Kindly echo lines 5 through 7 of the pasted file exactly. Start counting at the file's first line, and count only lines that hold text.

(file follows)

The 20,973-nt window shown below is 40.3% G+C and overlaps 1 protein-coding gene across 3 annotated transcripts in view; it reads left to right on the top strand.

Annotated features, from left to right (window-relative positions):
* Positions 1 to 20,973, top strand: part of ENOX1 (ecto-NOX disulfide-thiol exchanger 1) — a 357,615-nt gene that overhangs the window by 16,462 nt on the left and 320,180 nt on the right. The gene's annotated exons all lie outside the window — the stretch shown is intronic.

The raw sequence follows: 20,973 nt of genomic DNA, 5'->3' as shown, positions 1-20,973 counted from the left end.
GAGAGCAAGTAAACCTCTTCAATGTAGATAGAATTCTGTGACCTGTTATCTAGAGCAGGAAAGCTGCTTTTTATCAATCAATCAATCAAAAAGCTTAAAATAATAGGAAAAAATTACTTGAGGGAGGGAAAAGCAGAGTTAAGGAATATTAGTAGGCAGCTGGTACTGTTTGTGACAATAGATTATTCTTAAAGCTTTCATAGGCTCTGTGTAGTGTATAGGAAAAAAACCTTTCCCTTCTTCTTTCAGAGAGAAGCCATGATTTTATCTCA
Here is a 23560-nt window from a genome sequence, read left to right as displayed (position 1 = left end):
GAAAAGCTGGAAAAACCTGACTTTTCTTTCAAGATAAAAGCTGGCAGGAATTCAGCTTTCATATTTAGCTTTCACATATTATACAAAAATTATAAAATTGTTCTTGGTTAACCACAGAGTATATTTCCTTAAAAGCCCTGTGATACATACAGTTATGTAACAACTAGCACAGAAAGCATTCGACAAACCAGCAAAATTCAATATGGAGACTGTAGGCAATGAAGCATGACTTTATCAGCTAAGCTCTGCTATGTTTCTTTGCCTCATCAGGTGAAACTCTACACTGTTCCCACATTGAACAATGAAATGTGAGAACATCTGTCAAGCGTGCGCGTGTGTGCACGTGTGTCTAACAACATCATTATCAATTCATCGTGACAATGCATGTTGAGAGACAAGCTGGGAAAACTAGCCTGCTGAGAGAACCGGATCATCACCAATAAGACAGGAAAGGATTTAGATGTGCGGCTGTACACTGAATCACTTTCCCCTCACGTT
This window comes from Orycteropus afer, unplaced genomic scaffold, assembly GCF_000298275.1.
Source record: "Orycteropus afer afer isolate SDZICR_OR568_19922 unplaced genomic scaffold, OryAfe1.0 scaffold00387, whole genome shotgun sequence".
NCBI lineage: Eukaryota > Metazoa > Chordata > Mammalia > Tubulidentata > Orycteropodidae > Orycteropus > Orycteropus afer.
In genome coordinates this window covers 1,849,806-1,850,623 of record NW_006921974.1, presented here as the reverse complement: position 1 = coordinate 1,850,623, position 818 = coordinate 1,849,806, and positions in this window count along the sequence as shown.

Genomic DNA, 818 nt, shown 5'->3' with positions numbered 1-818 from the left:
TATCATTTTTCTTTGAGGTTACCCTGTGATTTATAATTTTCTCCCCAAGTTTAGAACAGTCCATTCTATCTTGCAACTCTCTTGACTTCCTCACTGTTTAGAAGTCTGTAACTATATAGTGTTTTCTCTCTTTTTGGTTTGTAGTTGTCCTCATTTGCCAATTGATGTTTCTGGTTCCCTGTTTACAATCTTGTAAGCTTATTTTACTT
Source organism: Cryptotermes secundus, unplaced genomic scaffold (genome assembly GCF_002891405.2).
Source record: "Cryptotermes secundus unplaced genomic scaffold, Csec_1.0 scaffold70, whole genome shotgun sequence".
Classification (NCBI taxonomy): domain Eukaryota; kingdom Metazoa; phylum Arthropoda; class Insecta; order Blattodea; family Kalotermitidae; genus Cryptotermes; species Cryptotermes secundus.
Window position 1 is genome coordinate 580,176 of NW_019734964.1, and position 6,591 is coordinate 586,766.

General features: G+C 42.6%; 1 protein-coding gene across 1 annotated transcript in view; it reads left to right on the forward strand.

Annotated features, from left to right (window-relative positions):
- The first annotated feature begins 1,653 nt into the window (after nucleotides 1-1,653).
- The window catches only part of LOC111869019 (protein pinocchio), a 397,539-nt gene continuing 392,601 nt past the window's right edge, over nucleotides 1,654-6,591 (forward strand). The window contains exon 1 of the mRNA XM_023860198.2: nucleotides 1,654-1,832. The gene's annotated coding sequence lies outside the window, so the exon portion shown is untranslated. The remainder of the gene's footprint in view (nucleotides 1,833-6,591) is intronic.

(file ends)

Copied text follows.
GAGAGCAAGTAAACCTCTTCAATGTAGATAGAATTCTGTGACCTGTTATCTAGAGCAGGAAAGCTGCTTTTTATCAATCAATCAATCAAAAAGCTTAAAATAATAGGAAAAAATTACTTGAGGGAGGGAAAAGCAGAGTTAAGGAATATTAGTAGGCAGCTGGTACTGTTTGTGACAATAGATTATTCTTAAAGCTTTCATAGGCTCTGTGTAGTGTATAGGAAAAAAACCTTTCCCTTCTTCTTTCAGAGAGAAGCCATGATTTTATCTCA
Here is a 23560-nt window from a genome sequence, read left to right as displayed (position 1 = left end):
GAAAAGCTGGAAAAACCTGACTTTTCTTTCAAGATAAAAGCTGGCAGGAATTCAGCTTTCATATTTAGCTTTCACATATTATACAAAAATTATAAAATTGTTCTTGGTTAACCACAGAGTATATTTCCTTAAAAGCCCTGTGATACATACAGTTATGTAACAACTAGCACAGAAAGCATTCGACAAACCAGCAAAATTCAATATGGAGACTGTAGGCAATGAAGCATGACTTTATCAGCTAAGCTCTGCTATGTTTCTTTGCCTCATCAGGTGAAACTCTACACTGTTCCCACATTGAACAATGAAATGTGAGAACATCTGTCAAGCGTGCGCGTGTGTGCACGTGTGTCTAACAACATCATTATCAATTCATCGTGACAATGCATGTTGAGAGACAAGCTGGGAAAACTAGCCTGCTGAGAGAACCGGATCATCACCAATAAGACAGGAAAGGATTTAGATGTGCGGCTGTACACTGAATCACTTTCCCCTCACGTT